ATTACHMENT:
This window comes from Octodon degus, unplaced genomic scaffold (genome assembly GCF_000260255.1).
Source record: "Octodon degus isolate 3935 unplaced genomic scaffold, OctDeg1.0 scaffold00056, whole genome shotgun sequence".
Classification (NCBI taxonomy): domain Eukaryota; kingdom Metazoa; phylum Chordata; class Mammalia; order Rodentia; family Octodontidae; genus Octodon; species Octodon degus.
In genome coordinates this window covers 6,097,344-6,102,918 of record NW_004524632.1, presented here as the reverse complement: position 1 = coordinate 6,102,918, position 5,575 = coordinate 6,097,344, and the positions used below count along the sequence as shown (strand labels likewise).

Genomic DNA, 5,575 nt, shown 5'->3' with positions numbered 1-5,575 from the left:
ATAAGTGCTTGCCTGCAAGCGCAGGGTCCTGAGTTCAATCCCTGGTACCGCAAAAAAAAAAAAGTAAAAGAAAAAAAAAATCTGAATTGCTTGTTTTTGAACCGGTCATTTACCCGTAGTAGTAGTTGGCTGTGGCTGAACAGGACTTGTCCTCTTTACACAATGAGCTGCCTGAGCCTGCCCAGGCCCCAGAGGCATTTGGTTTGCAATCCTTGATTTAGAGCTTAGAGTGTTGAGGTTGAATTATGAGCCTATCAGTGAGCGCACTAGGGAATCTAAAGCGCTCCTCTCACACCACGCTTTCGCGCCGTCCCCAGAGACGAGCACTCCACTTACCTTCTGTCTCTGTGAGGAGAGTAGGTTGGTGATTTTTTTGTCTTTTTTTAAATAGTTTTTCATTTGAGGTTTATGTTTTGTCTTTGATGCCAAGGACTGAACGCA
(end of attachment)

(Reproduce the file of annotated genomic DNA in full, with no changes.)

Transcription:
This window comes from Octodon degus, unplaced genomic scaffold (genome assembly GCF_000260255.1).
Source record: "Octodon degus isolate 3935 unplaced genomic scaffold, OctDeg1.0 scaffold00056, whole genome shotgun sequence".
Classification (NCBI taxonomy): domain Eukaryota; kingdom Metazoa; phylum Chordata; class Mammalia; order Rodentia; family Octodontidae; genus Octodon; species Octodon degus.
In genome coordinates this window covers 6,097,344-6,102,918 of record NW_004524632.1, presented here as the reverse complement: position 1 = coordinate 6,102,918, position 5,575 = coordinate 6,097,344, and the positions used below count along the sequence as shown (strand labels likewise).

Genomic DNA, 5,575 nt, shown 5'->3' with positions numbered 1-5,575 from the left:
ATAAGTGCTTGCCTGCAAGCGCAGGGTCCTGAGTTCAATCCCTGGTACCGCAAAAAAAAAAAAGTAAAAGAAAAAAAAAATCTGAATTGCTTGTTTTTGAACCGGTCATTTACCCGTAGTAGTAGTTGGCTGTGGCTGAACAGGACTTGTCCTCTTTACACAATGAGCTGCCTGAGCCTGCCCAGGCCCCAGAGGCATTTGGTTTGCAATCCTTGATTTAGAGCTTAGAGTGTTGAGGTTGAATTATGAGCCTATCAGTGAGCGCACTAGGGAATCTAAAGCGCTCCTCTCACACCACGCTTTCGCGCCGTCCCCAGAGACGAGCACTCCACTTACCTTCTGTCTCTGTGAGGAGAGTAGGTTGGTGATTTTTTTGTCTTTTTTTAAATAGTTTTTCATTTGAGGTTTATGTTTTGTCTTTGATGCCAAGGACTGAACGCA